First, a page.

Contractors: We're owed money for N.H. liquor store work
CHESTERFIELD, N.H. -- Subcontractors who worked on the new state liquor store on Route 9 say they are still waiting to receive much of the money they are owed and their businesses cannot survive without it.
Eight subcontractors, including three based in Cheshire County, have reportedly filed claims seeking more than $400,000 against the project's general contractor, Beloin Construction, Inc., of Rochester, months after submitting requisitions for the payments. People associated with Beloin, however, refute some of these claims.
Since New Hampshire is one of 18 states in the country in which the government directly controls the distribution and regulation of alcohol, the state hired Beloin and is responsible for paying the company.
Michael P. Connor, deputy commissioner of the N.H. Department of Administrative Services, said this week that the agency is aware of the situation involving the new liquor store and is working to resolve the problem. He said any rumor that the state is not paying Beloin is false, adding that a check for $184,000 was sent on Friday, July 5. He said, however, it is possible the amount of non-payment claims can become so overwhelming that it forces the state to stop dispensing money to a general contractor.
Dennis K. Amer, president of Amer Electric in Keene, told the Reformer his company did all the electrical work on the new liquor store and is still owed $127,586 of the roughly $290,000 it was supposed to receive.
Amer said his family-owned business, which was started in 1988, was hired in October for the project that was supposed to be completed by Thanksgiving. He said there were then delays by the state regarding land easements and the store's opening was moved to December. But that didn't happen either and the store did not open until January.
Amer explained that subcontractors sent requisitions for money to the state on the 25th day of every month. He said the state, once Beloin submits a total bill, has 30 days to review it and 30 days to dispense the money.
"That went fairly good the first couple of months but in January we sent a requisition for $50,000 and then January, February, March and it was mid-April before we received the January payment," he said, adding that he has not received February's payment of between $70,000 and $80,000. "I called and didn't get any answers."
Amer said he contacted officials at the state level and they said there have been some issues with Beloin.
In addition to Amer Electric, there are seven other companies involved with the liquor store now waiting for money, according to documents from N.H. Department of Administrative Services. They are Hopkinton Forestry & Land Clearing ($97,123.31), Veterans Construction ($49,170.15), Chris's Drywall, Inc. ($3,411.90), Hampshire Fire Protection ($6,953.84), W.R. Painting Inc. ($34,603.97), Mas-Con Corp. ($15,127.30) and Cheshire Glass ($70,554). The total comes out to $404,531.06.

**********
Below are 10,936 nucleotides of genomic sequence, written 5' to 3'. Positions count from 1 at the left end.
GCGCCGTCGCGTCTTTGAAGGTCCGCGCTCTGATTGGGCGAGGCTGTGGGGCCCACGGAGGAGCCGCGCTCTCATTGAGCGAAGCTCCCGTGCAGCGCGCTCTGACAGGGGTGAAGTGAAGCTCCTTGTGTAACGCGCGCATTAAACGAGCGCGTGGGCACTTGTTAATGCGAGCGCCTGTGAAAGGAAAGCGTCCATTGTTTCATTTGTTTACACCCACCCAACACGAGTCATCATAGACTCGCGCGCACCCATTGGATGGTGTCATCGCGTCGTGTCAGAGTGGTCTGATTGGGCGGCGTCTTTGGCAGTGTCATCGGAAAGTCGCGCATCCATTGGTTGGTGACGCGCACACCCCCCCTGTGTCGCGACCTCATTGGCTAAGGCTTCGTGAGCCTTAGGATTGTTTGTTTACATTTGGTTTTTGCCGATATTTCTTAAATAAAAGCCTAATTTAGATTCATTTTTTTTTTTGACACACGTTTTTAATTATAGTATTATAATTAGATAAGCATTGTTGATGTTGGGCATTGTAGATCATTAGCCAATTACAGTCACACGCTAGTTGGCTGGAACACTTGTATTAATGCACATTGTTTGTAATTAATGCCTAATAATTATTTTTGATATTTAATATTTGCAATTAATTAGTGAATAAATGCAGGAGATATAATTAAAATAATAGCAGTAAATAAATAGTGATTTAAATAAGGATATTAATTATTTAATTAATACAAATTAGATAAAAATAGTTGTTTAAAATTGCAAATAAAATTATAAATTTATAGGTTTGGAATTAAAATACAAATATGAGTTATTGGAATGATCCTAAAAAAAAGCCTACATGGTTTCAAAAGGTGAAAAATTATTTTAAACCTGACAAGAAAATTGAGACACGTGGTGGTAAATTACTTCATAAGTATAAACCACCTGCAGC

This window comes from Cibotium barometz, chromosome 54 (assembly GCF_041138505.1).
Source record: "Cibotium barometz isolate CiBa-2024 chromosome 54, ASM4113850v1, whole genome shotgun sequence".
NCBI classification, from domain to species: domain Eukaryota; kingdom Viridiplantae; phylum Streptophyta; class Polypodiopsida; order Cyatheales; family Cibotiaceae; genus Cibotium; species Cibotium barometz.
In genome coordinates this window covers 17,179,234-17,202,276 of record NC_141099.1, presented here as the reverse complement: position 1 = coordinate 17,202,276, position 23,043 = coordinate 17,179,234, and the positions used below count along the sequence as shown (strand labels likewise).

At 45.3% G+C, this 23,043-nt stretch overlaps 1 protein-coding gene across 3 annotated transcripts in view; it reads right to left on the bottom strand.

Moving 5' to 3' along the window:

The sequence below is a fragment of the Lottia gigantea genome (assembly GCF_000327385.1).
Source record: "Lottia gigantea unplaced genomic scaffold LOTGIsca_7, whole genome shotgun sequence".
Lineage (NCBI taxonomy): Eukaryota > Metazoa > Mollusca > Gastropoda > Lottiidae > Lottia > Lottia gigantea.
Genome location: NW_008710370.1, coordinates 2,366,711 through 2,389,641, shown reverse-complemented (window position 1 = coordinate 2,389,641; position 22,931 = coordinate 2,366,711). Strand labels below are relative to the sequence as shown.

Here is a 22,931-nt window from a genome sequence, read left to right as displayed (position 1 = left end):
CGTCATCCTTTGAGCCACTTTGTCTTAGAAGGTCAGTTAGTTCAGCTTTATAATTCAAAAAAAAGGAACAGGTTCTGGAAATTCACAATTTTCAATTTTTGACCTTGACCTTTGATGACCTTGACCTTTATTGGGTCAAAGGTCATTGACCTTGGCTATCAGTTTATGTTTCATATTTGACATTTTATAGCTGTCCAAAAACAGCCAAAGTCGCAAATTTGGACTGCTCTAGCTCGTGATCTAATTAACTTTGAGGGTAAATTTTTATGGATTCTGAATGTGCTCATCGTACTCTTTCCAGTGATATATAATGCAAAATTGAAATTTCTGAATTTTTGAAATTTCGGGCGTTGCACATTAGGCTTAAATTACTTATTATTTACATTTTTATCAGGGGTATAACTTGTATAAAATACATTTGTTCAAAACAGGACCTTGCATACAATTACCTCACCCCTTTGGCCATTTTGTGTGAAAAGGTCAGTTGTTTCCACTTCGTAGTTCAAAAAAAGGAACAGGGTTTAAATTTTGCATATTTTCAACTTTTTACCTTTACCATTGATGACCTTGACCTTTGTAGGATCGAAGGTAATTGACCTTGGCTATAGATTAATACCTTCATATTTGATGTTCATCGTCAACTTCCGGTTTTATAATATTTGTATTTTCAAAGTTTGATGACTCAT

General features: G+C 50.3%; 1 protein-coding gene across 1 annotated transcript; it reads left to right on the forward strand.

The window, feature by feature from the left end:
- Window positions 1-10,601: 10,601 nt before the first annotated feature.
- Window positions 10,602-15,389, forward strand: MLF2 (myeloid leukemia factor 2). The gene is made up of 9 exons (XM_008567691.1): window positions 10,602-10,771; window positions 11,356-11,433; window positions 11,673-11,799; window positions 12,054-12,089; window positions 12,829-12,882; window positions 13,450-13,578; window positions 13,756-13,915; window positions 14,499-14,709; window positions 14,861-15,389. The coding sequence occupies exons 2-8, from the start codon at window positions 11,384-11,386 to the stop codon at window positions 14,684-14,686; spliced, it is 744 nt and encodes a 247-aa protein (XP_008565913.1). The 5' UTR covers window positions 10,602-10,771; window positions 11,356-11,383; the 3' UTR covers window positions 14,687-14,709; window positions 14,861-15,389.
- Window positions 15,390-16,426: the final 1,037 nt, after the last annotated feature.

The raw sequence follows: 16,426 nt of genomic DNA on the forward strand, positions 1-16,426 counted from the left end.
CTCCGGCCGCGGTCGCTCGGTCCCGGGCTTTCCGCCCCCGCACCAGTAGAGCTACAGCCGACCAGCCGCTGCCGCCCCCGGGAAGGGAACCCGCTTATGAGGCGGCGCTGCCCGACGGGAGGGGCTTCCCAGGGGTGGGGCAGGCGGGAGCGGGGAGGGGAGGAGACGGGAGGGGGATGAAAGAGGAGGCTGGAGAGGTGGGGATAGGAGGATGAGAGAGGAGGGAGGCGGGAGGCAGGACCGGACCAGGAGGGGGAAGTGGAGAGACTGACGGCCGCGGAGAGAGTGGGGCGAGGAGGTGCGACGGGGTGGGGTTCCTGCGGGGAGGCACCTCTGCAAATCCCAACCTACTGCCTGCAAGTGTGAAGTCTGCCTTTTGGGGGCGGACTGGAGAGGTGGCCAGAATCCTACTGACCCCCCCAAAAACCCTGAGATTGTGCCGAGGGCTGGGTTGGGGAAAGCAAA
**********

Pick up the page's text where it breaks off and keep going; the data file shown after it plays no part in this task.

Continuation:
But Jennifer R. Beloin Gagne, the company's vice president, said this list has many inaccuracies. For example, she said, Hopkinton Forestry & Land Clearing is not owed any money, and there are no claims filed against her company. She also disputes Connor's claim that Beloin owes New Hampshire $161,600 in damages because the store was not finished by Jan. 6, like it was supposed to be. She told the Reformer she received signed change orders for each time completion was delayed.
Beloin's attorney, Bruce Marshall, said reports in other newspapers are inaccurate. He said the company does not owe a penny to the state. In fact, he said the state still owes his client "a lot of money" after not making payments when they were due.
Nevertheless, people with Hopkinton Forestry & Land Clearing and Chris's Drywall, Inc. say their companies still do not have all the money they earned.
Andrew S. Davis, administrator of real estate and leasing for the N.H. Liquor Commission, explained that whenever the state receives a requisition for payment, a clerk of the works goes to the job site to check out the scope of the work before signing off on it. Davis said the contract is very strict that the state must then send the money to the general contractor.
"We have dispersed all the monies we were able to contractually to Beloin," he told the Reformer this week. "What the general contractor does beyond that point, we are not privy to."
Amer said, per state law, performance and payment bonds were purchased to act as insurance policies of sorts. This, he said, makes the whole situation even more strange.
"These economic times are terrible for construction companies," said Amer, suggesting that all contractors should be wary when dealing with the state government. "(This situation) has really crippled a lot of good subcontractors. If I had just been starting out or if I was a smaller contractor, I'd be dead now. It's not right and I'm going to do everything I can do change this."
He said he has been in contact with New Hampshire Attorney General Joseph Foster and State Sen. Molly Kelly, D-District 10, who Amer said might introduce some legislation aimed at protecting subcontractors from situations like this one.
Kelly said while legislation is always an option, there are many different ways to resolve this problem. She said she has been in communication with all parties involved and more research is needed.
"We have to see how we can move forward," she said.
Domenic Poli can be reached at firstname.lastname@example.org, or 802-254-2311, ext. 277. You can follow him on Twitter @dpoli_reformer.
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